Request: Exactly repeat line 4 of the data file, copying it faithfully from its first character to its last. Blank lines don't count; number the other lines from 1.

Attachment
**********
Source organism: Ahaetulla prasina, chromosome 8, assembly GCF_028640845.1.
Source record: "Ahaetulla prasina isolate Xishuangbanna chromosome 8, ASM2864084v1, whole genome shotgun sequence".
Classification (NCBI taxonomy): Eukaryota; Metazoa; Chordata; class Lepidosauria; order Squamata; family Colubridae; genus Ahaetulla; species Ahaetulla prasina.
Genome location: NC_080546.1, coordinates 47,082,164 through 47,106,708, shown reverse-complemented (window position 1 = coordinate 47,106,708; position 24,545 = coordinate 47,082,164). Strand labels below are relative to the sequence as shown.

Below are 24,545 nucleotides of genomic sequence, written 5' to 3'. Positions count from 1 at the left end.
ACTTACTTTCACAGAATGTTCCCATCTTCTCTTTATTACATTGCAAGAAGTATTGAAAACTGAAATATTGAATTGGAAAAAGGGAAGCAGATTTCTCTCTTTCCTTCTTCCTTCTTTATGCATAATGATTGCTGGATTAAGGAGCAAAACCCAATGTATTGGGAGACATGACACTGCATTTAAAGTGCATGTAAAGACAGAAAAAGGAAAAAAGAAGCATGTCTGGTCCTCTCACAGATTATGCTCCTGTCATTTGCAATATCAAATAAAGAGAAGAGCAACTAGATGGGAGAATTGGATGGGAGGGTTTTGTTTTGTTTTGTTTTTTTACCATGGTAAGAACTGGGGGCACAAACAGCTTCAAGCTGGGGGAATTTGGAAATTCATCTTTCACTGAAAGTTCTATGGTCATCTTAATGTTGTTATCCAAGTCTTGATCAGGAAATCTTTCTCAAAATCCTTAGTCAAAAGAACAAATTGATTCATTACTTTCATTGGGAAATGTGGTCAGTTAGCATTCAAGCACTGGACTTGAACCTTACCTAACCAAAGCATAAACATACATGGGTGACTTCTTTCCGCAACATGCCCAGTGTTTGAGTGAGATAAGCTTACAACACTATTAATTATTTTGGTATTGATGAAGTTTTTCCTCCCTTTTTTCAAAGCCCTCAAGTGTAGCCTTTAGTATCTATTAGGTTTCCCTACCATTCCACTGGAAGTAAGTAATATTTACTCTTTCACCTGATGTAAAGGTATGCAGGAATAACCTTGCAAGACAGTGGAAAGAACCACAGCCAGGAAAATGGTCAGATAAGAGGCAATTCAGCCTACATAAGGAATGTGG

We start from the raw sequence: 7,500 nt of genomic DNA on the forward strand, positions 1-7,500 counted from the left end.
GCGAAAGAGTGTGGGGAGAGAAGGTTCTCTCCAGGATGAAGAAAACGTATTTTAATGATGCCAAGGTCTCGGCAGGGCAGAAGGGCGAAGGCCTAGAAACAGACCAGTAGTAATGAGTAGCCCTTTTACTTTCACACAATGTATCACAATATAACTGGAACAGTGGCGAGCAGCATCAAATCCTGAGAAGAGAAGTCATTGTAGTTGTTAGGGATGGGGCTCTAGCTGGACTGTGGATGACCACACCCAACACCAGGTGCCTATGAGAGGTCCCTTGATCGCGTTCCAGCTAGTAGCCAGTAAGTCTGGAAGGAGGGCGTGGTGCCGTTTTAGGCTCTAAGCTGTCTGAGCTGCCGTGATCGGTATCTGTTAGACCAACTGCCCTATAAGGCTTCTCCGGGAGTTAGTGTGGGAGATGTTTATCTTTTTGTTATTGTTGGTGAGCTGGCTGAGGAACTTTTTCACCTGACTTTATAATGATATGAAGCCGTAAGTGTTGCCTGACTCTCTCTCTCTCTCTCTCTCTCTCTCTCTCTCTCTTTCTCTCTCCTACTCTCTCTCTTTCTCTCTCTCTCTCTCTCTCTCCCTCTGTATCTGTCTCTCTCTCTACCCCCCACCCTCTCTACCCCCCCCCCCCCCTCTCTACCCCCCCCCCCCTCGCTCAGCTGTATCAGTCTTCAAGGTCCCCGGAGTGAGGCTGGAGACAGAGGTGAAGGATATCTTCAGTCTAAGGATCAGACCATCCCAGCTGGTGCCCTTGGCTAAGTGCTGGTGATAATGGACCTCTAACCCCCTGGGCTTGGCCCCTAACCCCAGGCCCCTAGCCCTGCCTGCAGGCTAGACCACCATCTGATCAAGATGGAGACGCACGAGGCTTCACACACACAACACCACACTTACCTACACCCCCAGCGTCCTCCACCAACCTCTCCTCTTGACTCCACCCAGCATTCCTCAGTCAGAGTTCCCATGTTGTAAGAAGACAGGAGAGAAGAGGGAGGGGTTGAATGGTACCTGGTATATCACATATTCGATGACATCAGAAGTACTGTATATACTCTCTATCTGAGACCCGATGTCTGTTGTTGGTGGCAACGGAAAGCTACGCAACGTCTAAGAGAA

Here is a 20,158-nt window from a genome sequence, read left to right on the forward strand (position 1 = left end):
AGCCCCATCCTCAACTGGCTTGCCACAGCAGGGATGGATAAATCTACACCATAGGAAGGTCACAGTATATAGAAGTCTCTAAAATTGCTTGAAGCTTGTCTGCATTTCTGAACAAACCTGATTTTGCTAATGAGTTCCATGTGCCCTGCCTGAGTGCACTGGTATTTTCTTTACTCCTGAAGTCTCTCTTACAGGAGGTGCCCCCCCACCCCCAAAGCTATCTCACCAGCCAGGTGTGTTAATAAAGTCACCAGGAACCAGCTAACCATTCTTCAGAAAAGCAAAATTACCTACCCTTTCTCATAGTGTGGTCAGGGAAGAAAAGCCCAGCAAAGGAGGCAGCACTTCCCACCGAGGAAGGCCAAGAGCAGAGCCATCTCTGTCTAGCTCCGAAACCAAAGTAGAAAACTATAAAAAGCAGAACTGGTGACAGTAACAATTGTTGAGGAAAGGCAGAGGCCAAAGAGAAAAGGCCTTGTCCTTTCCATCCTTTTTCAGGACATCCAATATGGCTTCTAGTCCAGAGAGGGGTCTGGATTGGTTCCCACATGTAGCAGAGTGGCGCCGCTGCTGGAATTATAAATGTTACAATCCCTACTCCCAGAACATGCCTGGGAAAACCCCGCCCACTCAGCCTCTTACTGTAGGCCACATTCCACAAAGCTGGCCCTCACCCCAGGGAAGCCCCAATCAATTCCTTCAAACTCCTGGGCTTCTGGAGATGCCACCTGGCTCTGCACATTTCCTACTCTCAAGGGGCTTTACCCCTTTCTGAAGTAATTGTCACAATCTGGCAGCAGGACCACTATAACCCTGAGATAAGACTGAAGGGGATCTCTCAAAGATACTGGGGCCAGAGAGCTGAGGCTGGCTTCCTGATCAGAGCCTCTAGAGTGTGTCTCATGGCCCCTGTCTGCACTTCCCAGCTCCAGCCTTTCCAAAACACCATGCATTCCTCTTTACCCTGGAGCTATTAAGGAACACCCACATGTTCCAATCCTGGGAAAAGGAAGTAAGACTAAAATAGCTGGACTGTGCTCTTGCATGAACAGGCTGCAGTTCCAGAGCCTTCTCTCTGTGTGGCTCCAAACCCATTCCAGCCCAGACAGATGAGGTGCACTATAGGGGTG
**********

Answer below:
Genome location: NC_080546.1, coordinates 47,082,164 through 47,106,708, shown reverse-complemented (window position 1 = coordinate 47,106,708; position 24,545 = coordinate 47,082,164). Strand labels below are relative to the sequence as shown.